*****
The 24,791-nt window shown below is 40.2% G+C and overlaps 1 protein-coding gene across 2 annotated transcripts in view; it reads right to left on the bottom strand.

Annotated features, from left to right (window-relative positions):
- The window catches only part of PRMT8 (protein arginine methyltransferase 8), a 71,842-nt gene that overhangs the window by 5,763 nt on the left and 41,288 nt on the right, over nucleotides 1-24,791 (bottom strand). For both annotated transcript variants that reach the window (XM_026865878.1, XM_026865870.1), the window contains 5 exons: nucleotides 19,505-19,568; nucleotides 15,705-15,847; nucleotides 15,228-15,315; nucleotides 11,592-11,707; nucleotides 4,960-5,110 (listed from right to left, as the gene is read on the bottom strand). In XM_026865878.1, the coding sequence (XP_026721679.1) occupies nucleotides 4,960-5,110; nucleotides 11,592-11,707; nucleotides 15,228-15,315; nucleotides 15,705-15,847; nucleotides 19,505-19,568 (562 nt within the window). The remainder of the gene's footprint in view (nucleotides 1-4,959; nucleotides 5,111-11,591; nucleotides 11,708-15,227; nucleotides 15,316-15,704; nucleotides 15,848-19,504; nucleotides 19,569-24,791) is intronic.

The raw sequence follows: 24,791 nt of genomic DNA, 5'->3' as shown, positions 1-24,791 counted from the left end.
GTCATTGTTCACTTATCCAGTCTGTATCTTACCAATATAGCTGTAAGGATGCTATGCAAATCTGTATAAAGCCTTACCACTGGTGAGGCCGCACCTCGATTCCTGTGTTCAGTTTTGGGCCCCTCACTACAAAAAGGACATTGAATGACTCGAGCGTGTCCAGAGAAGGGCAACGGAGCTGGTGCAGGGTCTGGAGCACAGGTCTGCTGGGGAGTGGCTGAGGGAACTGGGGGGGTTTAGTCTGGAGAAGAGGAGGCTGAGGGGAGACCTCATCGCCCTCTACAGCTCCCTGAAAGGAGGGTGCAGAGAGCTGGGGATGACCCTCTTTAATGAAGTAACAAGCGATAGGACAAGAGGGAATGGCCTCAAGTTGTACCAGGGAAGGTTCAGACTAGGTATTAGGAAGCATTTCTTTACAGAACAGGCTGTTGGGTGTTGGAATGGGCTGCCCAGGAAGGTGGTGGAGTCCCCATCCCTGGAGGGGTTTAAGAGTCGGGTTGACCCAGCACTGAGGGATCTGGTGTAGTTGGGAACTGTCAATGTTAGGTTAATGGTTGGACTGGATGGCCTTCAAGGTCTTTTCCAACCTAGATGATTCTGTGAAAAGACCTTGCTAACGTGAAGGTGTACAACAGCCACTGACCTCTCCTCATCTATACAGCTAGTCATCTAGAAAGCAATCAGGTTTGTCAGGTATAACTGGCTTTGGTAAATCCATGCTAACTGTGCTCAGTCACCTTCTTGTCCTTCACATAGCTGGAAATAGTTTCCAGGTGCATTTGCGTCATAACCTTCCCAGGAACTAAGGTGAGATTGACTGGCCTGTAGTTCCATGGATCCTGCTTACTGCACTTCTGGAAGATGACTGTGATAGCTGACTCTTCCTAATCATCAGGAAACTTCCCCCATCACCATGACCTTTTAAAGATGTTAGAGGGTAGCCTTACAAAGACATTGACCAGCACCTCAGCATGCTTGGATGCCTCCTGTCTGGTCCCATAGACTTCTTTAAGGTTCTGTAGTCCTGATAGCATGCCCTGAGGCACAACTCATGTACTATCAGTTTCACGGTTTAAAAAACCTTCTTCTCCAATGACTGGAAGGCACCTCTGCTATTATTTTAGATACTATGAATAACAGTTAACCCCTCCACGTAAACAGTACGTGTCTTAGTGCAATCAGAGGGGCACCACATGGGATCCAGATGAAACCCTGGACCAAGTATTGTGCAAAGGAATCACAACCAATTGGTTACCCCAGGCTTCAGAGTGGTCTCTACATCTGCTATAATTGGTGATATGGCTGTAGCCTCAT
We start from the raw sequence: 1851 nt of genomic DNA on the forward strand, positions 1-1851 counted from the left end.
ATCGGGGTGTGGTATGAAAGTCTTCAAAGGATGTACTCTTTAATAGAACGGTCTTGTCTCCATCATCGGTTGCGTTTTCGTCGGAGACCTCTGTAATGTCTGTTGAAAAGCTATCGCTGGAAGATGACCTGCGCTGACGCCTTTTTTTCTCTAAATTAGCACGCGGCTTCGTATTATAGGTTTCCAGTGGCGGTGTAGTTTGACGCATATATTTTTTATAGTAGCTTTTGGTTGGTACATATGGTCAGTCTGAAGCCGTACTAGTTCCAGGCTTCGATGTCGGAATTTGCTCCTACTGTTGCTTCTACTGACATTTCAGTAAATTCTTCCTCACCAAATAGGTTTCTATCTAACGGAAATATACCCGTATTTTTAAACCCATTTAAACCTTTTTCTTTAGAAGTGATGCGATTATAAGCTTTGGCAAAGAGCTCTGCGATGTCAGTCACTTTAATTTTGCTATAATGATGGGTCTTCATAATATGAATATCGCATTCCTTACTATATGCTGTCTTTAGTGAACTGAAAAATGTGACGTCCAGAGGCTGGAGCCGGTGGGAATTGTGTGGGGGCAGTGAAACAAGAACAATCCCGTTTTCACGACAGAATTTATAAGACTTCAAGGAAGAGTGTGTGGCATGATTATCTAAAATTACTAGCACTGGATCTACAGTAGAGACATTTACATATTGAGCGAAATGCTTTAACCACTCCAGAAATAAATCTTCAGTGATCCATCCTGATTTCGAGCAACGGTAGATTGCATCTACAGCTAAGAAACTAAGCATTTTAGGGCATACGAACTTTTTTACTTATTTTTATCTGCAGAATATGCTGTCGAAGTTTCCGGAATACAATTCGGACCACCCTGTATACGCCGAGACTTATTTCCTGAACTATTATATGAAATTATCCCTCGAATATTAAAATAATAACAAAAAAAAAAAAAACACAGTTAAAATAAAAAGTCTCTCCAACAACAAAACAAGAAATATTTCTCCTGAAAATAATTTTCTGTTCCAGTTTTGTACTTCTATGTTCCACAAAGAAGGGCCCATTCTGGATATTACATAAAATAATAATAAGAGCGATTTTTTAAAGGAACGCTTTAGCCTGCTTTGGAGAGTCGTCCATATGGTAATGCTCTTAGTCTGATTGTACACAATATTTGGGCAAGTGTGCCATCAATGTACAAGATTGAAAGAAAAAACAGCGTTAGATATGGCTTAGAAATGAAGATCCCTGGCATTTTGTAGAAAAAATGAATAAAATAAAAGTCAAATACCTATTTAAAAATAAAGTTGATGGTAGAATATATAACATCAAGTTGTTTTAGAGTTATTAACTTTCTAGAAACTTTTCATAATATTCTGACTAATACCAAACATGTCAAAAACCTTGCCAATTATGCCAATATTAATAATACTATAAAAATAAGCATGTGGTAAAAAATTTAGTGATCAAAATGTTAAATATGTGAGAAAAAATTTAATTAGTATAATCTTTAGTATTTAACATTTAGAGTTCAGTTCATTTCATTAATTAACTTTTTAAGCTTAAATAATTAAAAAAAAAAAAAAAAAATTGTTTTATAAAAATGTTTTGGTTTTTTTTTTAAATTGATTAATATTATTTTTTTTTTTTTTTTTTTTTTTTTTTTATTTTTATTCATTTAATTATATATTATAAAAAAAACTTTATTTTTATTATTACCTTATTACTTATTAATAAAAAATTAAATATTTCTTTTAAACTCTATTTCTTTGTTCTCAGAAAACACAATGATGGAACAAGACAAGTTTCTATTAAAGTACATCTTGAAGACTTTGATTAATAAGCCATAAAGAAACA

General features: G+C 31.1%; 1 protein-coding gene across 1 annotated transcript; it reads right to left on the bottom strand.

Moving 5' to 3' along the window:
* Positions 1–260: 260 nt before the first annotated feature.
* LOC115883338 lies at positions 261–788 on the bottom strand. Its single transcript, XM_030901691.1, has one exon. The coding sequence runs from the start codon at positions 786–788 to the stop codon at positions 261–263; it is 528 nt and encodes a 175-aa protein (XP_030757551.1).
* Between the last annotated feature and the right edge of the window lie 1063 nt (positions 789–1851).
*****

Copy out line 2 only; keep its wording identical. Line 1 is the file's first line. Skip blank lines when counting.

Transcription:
Annotated features, from left to right (window-relative positions):